Review Summary: While it is arguably the weakest of The Chameleons' original three albums and is definitely overproduced, it still contains plenty of beautiful melodies and catchy riffs.
The strangely titled What Does Anything Mean? Basically
is the second Chameleons album, released in 1985. What Does Anything Mean? Basically
shows The Chameleons moving away from the mellow Joy Division influenced sound of their debut, Script of the Bridge
, becoming heavier and much more synth orientated.
The success of Script of Bridge
was mainly due to the calm yet melancholy dreamy melodies and strong use of reverb and studio effects to add to the atmosphere and mood. On What Does Anything Mean? Basically
The Chameleons make even more use of these effects. Reverb and echo cover the entire album, but unlike on the debut where this was used to make the album sound fluid and dreamy, helped by the laid back and distant riffs and melodies, the effects are used to create a totally different sound here.
The music is still quite dreamy to an extent, but because the dual guitar melodies that the band are perhaps most known for are pushed to the front of the mix and the sound is more bass and synth heavy, with the synthesisers used to create most of the atmosphere. Instead of sounding mellow and relaxed like the debut it instead sounds almost claustrophobic, much denser and more bold but less aggressive. Unfortunately, in doing this the album loses what made the debut so successful, losing much of the gripping atmosphere, instead sounding overbearing and, at the very worst, difficult to listen to for too long if unaccustomed to it. What Does Anything Mean? Basically
sounds far too overproduced, and while the songwriting is often just as good as before, the best melodies are often hidden under layers of effects so the album can take repeat listens to fully appreciate.
Despite all this, The new approach works quite well at times. While not quite as subtle as that of the debut as slightly more dated sounding, there is still a strong atmosphere here due to the synthesisers. The synths are never used to play complex melodies themselves but are used exclusively to add to the atmosphere.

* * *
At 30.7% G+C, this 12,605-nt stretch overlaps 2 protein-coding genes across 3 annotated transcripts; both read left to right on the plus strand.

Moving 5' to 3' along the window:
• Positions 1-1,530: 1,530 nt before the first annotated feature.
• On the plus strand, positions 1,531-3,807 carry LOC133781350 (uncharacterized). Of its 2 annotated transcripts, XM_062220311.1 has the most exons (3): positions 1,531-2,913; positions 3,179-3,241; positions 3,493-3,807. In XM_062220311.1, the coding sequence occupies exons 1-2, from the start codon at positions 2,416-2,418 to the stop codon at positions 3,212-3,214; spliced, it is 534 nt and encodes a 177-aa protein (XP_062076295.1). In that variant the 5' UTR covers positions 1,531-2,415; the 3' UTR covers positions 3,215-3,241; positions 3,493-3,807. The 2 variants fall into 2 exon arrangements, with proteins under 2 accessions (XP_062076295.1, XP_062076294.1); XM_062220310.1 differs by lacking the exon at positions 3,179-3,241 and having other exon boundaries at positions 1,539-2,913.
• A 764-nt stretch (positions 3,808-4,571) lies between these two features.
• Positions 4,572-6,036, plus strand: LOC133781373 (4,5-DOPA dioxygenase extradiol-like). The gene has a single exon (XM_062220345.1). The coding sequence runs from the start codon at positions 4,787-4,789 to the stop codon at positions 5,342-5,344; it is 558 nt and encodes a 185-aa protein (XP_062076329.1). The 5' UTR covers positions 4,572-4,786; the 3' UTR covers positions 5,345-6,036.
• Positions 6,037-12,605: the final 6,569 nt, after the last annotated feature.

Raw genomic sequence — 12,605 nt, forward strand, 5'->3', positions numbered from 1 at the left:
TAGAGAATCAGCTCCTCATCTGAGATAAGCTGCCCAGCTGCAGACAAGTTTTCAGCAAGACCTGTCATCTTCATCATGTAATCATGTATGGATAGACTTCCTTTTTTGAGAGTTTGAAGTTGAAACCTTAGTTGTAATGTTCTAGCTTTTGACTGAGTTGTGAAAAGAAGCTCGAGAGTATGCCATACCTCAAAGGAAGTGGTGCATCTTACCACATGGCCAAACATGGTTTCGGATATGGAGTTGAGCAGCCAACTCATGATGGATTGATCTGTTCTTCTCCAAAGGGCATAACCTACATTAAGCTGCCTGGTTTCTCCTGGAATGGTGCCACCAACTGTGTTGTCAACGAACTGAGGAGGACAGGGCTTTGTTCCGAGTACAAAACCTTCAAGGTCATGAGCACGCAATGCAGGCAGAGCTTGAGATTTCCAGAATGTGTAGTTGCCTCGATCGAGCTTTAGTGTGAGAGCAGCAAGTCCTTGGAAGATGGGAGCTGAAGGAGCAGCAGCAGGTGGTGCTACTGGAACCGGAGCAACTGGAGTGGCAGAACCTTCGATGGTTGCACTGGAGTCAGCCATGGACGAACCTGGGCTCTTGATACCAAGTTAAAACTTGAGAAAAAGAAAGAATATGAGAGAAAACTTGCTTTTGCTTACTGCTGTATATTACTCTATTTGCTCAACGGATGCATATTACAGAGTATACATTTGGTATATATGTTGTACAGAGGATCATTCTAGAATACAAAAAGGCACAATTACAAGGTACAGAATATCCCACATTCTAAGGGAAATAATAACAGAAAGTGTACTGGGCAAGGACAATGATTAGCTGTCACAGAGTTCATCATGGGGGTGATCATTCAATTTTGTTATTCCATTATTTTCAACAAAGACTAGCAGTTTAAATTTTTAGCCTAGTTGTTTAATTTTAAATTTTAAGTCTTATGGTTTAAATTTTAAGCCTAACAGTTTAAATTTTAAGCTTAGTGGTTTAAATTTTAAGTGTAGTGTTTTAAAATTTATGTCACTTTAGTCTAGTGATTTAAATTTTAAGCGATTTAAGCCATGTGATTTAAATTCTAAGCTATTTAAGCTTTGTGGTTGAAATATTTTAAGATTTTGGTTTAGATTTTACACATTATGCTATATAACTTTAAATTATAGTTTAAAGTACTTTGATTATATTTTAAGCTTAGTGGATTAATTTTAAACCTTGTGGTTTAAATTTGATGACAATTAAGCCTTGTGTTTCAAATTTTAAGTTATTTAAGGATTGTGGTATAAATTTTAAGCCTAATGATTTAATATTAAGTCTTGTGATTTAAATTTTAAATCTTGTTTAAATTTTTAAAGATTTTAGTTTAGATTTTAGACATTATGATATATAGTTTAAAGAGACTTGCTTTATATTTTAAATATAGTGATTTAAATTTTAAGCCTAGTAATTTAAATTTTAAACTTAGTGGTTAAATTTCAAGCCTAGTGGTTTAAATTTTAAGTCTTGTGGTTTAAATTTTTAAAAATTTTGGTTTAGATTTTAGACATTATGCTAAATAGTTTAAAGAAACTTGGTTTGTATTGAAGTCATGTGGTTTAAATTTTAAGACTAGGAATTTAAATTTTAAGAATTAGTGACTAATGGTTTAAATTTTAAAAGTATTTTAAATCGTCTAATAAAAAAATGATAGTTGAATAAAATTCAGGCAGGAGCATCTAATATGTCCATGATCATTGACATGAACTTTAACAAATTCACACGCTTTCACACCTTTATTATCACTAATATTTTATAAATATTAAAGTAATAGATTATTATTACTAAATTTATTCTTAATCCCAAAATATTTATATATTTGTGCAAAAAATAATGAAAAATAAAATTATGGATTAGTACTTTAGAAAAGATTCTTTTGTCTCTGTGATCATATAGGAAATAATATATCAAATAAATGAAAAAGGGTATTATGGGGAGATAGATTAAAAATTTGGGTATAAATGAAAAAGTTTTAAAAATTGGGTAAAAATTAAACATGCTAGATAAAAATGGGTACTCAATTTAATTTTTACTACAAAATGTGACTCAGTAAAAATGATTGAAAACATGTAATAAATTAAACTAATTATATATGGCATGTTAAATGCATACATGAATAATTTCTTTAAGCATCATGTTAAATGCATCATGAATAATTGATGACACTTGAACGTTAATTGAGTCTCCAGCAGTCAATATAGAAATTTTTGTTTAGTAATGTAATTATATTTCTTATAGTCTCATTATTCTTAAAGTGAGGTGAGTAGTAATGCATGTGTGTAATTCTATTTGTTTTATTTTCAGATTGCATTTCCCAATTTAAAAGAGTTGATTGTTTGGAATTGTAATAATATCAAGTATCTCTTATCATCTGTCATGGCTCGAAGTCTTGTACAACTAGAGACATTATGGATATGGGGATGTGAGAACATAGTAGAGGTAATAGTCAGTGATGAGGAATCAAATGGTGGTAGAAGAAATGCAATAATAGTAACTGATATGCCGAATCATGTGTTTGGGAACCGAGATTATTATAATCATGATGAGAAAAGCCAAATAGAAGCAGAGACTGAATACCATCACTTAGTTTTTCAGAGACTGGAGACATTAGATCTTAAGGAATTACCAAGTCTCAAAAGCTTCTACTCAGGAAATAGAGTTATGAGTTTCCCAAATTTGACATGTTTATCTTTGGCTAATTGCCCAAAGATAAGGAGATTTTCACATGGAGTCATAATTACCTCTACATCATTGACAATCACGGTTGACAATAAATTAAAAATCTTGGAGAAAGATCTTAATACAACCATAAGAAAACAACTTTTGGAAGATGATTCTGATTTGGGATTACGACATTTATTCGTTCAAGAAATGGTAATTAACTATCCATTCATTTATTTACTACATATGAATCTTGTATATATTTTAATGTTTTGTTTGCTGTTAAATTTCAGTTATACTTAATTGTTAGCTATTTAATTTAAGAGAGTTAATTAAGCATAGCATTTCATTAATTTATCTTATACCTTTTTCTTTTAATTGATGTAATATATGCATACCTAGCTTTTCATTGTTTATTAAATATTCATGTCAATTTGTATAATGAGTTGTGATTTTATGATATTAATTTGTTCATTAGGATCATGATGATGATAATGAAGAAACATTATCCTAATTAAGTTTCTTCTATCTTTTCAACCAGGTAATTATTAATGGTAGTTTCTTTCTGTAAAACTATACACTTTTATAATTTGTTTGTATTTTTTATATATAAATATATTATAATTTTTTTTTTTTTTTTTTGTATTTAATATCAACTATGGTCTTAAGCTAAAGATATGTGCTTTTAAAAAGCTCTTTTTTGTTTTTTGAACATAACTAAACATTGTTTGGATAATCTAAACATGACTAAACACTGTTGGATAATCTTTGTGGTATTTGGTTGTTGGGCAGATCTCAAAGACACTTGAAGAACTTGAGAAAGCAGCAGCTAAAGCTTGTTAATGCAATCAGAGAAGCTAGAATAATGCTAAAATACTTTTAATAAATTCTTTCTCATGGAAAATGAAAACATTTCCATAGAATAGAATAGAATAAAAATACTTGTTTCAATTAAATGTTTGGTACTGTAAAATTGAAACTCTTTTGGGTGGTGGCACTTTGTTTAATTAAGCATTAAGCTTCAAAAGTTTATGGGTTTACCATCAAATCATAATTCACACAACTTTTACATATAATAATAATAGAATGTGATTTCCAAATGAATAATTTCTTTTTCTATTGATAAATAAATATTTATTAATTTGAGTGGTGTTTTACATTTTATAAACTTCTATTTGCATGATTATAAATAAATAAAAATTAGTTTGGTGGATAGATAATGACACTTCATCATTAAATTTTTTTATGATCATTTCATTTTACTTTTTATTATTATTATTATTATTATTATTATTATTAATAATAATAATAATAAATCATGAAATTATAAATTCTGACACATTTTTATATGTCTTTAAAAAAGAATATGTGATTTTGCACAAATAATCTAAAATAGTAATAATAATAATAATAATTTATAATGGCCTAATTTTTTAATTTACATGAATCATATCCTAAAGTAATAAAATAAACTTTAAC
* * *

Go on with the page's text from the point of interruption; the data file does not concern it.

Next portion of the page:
The production works especially well for the more obviously catchy sounding punk sounding songs such as ‘In Shreds’, but even this sounds overproduced after listening to the much more restrained but sill aggressive enough demo version from the remastered version of Script of the Bridge
’s bonus tracks. The problem here, and for all of the tracks on the album is that it sounds far too clean, with all the rough edges taken off. Many of the songs are so good though, this problem can be ignored. The riffs are all as good as ever, and there are plenty of genuinely beautiful melodies scattered throughout.
Bassist Mark Burgess sings on the album in the same haunting style as on the debut though the style is altered slightly to fit in with the ‘poppier’ music. While he is hardly the most skilled vocalist ever, his voice fits the music perfectly. Lyrically, the themes here are the same as on the other Chameleons albums. The songs are usually poetic and introspective, often focusing on themes of childhood, but political topics are also covered, including some vicious criticism of Margaret Thatcher.
While What Does Anything Mean? Basically
is the weakest of the original three Chameleons albums, it is still an excellent album full of great riffs, melodies and lyrics, and avoids sounding cheesy even if it is slightly dated at times. It also shows The Chameleons moving away from their influences, especially Joy Division, into a sound of their own.